Meet Me in Barefoot Bay - Roxanne St. Claire
The kitchen windows shot out like cannons, one right after another, followed by the ear-splitting crash of the antique breakfront nose-diving to the tile floor.
Shit. Granny Dot’s entire Old Country Rose service for twelve was in there.
Lacey pressed against the closet door, eyes closed, body braced, mind reeling. This was it. Everything she owned—a meager baking business, a fifty-year-old hand-me-down house, and a few antiques she’d collected over the years—was about to be destroyed, demolished, and dumped into Barefoot Bay by the hand of Hurricane Damien.
She stole a glance over her shoulder. Everything she owned, but not everything she had. No matter what happened to the house, she had to save her daughter.
“We need to get in the bathtub and under a mattress!” Lacey screamed over the train-like howl of one-hundred-and-ten-mile-per-hour winds.
Ashley cowered deeper into the corner of the closet, a stuffed unicorn clutched in one hand, her cell phone in the other. “I told you we should have evacuated!”
Only a fourteen-year-old would argue at a moment like this. “I can’t get the mattress into the bathroom alone.”
The storm was inside now, tearing the chandelier out of the dining room ceiling, clattering crystal everywhere. Pictures ripped off their hooks with vicious thuds and furniture skated across the oak floor. Overhead, half-century-old roof trusses moaned in a last-ditch effort to cling to the eaves.
They had minutes left.
“We have to hurry, Ash. On the count of—”
“I’m not leaving here,” Ashley cried. “I’m too scared. I’m not going out there.”
Lacey corralled every last shred of control. “We are. Together.”
“We’ll die out there, Mom!”
“No, but we’ll die in here.” At Ashley’s wail, Lacey kneeled in front of her, sacrificing precious seconds. “Honey, I’ve lived on this island my whole life and this isn’t the first hurricane.” Just the worst. “We have to get in the tub and under the mattress. Now.”
Taking a firm grip, she pulled Ashley to her feet, the cell-phone screen spotlighting a tear-stained face. God, Lacey wanted to tumble into Ashley’s nest of hastily grabbed treasures and cry with her daughter.
But then she’d die with her daughter.
Ashley bunched the unicorn under her chin. “How could those weather people be so wrong?”
Good damn question. All day long, and into the night, the storm had been headed north to the Panhandle, not expected to do more than bring heavy rain and wind to the west coast of Florida. Until a few hours ago, when Hurricane Damien had jumped from a cat-three to a cat-four and veered to the east, making a much closer pass to the barrier island of Mimosa Key.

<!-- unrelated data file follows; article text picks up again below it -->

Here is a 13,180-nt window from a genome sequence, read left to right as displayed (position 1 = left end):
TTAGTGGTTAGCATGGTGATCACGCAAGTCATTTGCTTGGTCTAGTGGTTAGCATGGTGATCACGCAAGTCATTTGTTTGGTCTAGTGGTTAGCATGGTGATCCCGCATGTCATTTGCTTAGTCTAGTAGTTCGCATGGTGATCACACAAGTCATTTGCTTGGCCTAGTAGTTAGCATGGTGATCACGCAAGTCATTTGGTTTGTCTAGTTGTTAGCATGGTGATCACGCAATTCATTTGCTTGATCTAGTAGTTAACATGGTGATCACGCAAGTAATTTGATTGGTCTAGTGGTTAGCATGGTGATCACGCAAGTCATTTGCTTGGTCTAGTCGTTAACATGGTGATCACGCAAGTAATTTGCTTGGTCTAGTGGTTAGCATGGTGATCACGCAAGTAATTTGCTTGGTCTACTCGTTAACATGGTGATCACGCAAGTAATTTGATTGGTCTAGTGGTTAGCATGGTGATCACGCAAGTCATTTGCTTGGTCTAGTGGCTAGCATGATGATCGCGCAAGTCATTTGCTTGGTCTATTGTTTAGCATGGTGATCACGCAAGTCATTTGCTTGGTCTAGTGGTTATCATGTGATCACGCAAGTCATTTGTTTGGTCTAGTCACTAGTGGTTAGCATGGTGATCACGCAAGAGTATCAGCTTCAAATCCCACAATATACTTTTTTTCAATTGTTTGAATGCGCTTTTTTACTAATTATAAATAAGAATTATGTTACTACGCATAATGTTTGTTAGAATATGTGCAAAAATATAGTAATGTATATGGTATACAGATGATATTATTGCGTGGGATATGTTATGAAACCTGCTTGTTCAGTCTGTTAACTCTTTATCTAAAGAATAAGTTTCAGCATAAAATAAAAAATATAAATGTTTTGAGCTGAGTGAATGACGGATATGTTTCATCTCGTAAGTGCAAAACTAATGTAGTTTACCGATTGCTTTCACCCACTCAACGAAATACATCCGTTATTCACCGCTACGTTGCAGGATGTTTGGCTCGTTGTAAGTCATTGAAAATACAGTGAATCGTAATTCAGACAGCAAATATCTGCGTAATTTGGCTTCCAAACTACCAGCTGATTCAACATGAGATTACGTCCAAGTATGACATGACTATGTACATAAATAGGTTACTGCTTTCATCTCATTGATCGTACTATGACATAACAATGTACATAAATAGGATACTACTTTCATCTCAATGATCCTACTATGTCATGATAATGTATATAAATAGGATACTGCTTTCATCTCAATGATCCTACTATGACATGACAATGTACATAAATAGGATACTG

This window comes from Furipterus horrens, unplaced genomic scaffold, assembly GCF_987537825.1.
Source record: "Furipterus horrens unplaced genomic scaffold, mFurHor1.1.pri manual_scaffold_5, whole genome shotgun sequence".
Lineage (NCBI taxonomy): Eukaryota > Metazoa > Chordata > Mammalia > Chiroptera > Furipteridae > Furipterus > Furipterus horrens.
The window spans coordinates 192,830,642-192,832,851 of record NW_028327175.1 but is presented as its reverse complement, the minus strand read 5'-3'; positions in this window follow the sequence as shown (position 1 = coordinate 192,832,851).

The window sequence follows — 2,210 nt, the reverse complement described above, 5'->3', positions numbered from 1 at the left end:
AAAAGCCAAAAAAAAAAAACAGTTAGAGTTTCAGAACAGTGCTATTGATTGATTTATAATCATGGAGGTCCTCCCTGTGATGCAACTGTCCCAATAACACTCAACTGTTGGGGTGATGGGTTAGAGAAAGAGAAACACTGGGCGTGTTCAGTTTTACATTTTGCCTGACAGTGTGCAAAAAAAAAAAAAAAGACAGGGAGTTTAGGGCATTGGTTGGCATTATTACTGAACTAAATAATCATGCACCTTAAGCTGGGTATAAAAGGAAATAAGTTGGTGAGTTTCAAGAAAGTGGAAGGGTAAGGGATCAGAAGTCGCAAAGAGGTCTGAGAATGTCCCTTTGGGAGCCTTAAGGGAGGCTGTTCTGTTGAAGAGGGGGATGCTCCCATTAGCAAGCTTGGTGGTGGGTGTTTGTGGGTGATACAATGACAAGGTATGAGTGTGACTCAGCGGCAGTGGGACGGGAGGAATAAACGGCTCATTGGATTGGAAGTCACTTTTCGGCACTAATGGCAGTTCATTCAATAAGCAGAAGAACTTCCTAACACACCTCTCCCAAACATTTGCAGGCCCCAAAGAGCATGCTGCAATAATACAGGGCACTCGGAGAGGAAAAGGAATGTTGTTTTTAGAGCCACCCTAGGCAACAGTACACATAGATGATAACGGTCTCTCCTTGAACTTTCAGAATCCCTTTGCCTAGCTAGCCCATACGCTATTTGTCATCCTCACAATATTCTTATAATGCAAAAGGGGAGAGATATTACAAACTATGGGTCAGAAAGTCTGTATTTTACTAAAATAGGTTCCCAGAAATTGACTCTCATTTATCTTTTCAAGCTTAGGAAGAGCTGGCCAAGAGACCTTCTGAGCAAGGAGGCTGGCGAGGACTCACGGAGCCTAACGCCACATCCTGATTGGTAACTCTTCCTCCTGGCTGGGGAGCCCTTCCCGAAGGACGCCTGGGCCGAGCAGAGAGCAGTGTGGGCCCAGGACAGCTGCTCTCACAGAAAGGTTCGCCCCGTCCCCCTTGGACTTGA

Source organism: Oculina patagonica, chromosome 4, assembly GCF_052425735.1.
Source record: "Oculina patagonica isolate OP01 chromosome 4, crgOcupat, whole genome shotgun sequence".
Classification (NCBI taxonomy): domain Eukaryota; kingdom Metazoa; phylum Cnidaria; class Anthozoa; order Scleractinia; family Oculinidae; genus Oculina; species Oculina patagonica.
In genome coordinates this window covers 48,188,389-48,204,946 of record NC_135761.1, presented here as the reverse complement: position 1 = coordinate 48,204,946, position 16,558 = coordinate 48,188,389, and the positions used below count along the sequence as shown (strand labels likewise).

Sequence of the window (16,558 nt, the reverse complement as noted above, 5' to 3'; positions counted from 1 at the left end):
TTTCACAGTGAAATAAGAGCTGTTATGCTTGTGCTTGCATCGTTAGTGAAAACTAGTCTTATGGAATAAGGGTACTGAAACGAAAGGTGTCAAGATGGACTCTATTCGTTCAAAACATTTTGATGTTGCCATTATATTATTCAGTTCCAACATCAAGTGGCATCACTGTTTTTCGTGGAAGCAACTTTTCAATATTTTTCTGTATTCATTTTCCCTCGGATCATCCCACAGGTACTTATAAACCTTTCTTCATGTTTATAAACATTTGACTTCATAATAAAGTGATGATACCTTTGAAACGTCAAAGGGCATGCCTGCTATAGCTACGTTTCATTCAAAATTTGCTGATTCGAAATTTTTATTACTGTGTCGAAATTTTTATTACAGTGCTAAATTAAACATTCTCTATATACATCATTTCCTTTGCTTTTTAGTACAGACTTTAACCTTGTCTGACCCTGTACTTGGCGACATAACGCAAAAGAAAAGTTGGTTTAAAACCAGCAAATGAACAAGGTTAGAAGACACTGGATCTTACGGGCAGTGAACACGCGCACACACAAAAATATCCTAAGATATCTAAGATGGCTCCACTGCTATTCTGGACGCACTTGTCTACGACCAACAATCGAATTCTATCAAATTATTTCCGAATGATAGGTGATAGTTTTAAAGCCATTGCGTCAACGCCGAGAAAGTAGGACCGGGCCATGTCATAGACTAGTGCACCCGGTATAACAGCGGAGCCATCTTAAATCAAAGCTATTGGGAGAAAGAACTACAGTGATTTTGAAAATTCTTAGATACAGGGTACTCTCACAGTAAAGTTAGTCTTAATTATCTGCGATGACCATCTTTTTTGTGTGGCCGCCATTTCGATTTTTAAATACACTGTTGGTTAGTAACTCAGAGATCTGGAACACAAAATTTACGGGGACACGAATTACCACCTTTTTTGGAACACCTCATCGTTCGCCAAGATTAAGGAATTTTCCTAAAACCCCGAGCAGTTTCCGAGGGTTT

In the space of hours, ten thousand residents, including Lacey and Ashley, had been forced to make a rapid run-or-hide decision. A few tourists managed to haul butt over the causeway to the mainland, but most of the hurricane-experienced islanders were looking for mattress cover and porcelain protection about now. And praying. Hard.
Lacey cupped her hands on Ashley’s cheeks. “We have to do this, Ashley. We can’t panic, okay?”
Ashley nodded over and over again. “Okay, Mom. Okay.”
“On the count of three. One, two—”
Three was drowned out by the gut-wrenching sound of the carport roof tearing away.
Lacey pushed open the closet door. Her bedroom was pitch black, but she moved on instinct, grateful the storm hadn’t breached these walls yet.
“Get around to the other side of the bed,” she ordered, already throwing back the comforter, searching wildly for a grip. “I’ll pull, you push.”
Ashley rallied and obeyed, sending a jolt of love and appreciation through Lacey. “Atta girl. A little more.”
Right then the freight train of wind roared down the back hall, hurtling an antique mirror and shattering it against the bedroom door.
“It’s coming!” Ashley screamed, freezing in fear.
Yes, it was. Like a monster, the storm would tear these old walls right down to the foundation Lacey’s grandfather had laid when he’d arrived on Mimosa Key in the 1940s.
“Push the damn mattress, Ashley!”
Ashley gave it all she had and the mattress slid enough for Lacey to get a good grip. Grunting, she got the whole thing off the bed and dragged it toward the bathroom. They struggled to shove it through the door just as the wind knocked out one of the bedroom windows, showering glass and wood behind them.
“Oh my God, Mom. This is it!”
“No, this isn’t it,” Lacey hissed, trying to heave the mattress. “Get in!” She pushed Ashley toward the thousand-pound cast-iron claw-foot tub that had just transformed from last year’s lavish expenditure into their sole means of survival.
In the shadows